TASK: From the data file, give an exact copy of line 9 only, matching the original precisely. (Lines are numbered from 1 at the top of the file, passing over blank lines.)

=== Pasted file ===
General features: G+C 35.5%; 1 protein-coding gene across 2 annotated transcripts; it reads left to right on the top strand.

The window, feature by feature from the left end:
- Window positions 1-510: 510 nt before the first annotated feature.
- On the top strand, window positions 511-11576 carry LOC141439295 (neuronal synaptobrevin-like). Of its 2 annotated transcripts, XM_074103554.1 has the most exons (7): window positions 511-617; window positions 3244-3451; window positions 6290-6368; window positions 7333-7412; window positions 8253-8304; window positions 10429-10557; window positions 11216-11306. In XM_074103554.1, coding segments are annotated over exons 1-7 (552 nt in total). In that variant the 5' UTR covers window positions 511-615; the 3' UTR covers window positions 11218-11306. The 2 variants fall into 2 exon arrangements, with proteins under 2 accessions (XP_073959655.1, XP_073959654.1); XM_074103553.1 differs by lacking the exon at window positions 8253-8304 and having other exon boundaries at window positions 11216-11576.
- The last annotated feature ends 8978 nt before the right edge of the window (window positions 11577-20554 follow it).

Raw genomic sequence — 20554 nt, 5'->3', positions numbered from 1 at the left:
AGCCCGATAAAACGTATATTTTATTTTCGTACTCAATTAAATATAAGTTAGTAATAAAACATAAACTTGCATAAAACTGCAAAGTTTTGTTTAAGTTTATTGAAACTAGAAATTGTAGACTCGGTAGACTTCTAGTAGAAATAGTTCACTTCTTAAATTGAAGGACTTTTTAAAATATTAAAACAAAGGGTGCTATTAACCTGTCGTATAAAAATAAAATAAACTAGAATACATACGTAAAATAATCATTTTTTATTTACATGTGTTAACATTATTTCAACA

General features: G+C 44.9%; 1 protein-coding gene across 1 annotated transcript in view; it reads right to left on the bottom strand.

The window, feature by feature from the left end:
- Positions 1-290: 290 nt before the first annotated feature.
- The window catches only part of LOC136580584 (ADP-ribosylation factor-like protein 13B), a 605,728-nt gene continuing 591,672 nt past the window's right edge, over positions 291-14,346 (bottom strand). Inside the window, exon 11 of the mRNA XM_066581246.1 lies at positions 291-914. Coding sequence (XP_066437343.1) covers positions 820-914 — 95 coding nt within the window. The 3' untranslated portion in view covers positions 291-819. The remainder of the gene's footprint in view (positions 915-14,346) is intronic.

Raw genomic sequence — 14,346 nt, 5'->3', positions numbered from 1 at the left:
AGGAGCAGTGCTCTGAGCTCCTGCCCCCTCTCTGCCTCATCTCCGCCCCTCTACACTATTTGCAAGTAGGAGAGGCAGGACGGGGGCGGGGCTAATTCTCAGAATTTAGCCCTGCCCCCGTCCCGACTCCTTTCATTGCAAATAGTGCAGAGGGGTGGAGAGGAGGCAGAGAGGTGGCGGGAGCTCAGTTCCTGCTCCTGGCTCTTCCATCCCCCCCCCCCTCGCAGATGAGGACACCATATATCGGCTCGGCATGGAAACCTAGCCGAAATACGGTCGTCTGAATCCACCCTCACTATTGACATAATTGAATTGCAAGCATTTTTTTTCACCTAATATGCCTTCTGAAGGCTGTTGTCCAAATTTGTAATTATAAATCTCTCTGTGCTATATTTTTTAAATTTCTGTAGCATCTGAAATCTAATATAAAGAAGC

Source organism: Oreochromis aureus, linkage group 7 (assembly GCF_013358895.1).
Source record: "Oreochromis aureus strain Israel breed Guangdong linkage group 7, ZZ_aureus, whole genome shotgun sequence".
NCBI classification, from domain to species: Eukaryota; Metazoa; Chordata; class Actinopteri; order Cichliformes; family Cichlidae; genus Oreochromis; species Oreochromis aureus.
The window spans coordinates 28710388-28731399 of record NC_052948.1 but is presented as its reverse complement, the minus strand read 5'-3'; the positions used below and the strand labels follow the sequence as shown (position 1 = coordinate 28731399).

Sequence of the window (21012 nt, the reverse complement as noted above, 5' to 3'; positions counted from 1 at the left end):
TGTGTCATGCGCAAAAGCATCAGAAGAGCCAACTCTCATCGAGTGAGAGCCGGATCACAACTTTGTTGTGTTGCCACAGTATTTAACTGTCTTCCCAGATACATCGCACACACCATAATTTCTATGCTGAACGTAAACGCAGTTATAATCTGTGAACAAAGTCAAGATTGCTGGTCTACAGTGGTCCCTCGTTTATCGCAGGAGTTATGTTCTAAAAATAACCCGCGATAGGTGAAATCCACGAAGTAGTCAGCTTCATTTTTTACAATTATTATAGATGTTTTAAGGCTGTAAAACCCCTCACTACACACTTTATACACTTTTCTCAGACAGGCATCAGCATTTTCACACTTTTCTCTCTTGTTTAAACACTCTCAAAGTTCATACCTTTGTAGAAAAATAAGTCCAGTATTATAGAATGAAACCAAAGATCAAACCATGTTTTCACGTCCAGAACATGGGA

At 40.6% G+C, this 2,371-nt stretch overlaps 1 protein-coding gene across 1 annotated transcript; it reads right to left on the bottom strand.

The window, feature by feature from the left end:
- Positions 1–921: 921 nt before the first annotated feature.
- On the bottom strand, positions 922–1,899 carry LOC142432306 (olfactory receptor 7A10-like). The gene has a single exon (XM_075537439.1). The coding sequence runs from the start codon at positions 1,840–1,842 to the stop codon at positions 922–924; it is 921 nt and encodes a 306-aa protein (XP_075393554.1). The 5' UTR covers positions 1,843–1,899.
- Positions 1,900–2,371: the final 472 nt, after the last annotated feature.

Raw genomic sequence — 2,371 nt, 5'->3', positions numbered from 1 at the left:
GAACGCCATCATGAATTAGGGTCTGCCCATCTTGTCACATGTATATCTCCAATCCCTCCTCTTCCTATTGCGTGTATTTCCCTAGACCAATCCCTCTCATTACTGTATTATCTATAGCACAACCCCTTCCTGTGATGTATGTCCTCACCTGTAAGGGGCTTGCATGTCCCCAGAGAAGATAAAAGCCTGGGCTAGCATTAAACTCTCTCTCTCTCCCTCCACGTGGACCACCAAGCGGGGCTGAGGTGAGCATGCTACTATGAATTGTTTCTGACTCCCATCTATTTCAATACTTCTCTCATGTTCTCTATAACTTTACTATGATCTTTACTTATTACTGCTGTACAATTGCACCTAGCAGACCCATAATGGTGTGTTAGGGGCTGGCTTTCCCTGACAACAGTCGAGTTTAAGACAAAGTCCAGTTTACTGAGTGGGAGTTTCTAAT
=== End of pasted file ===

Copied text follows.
The window, feature by feature from the left end: